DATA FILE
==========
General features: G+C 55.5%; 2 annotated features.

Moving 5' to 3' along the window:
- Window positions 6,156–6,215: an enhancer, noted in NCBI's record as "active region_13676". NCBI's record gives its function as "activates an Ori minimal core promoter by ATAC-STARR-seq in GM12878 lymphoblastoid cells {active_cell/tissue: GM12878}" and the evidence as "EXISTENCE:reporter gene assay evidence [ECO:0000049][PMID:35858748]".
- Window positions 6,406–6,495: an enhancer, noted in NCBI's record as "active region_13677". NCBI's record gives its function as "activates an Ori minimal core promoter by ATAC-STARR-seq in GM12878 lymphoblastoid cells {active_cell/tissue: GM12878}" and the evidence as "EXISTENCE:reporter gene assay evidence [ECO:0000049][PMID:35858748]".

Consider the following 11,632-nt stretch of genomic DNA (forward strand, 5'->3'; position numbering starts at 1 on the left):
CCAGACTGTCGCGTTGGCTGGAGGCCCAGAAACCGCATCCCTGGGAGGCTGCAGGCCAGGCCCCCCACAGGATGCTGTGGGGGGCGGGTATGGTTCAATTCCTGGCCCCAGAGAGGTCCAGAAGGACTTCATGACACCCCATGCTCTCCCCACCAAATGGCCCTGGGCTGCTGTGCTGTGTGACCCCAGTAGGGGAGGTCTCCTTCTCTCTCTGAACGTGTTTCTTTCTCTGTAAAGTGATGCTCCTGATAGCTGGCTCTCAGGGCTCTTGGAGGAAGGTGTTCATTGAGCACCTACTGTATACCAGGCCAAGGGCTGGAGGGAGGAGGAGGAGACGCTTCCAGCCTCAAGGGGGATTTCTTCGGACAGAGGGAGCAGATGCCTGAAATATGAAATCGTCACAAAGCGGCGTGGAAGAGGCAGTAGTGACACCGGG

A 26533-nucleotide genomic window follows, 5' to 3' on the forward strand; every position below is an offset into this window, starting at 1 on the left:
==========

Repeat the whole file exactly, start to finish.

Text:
General features: G+C 55.5%; 2 annotated features.

Moving 5' to 3' along the window:
- Window positions 6,156–6,215: an enhancer, noted in NCBI's record as "active region_13676". NCBI's record gives its function as "activates an Ori minimal core promoter by ATAC-STARR-seq in GM12878 lymphoblastoid cells {active_cell/tissue: GM12878}" and the evidence as "EXISTENCE:reporter gene assay evidence [ECO:0000049][PMID:35858748]".
- Window positions 6,406–6,495: an enhancer, noted in NCBI's record as "active region_13677". NCBI's record gives its function as "activates an Ori minimal core promoter by ATAC-STARR-seq in GM12878 lymphoblastoid cells {active_cell/tissue: GM12878}" and the evidence as "EXISTENCE:reporter gene assay evidence [ECO:0000049][PMID:35858748]".

Consider the following 11,632-nt stretch of genomic DNA (forward strand, 5'->3'; position numbering starts at 1 on the left):
CCAGACTGTCGCGTTGGCTGGAGGCCCAGAAACCGCATCCCTGGGAGGCTGCAGGCCAGGCCCCCCACAGGATGCTGTGGGGGGCGGGTATGGTTCAATTCCTGGCCCCAGAGAGGTCCAGAAGGACTTCATGACACCCCATGCTCTCCCCACCAAATGGCCCTGGGCTGCTGTGCTGTGTGACCCCAGTAGGGGAGGTCTCCTTCTCTCTCTGAACGTGTTTCTTTCTCTGTAAAGTGATGCTCCTGATAGCTGGCTCTCAGGGCTCTTGGAGGAAGGTGTTCATTGAGCACCTACTGTATACCAGGCCAAGGGCTGGAGGGAGGAGGAGGAGACGCTTCCAGCCTCAAGGGGGATTTCTTCGGACAGAGGGAGCAGATGCCTGAAATATGAAATCGTCACAAAGCGGCGTGGAAGAGGCAGTAGTGACACCGGG

A 26533-nucleotide genomic window follows, 5' to 3' on the forward strand; every position below is an offset into this window, starting at 1 on the left: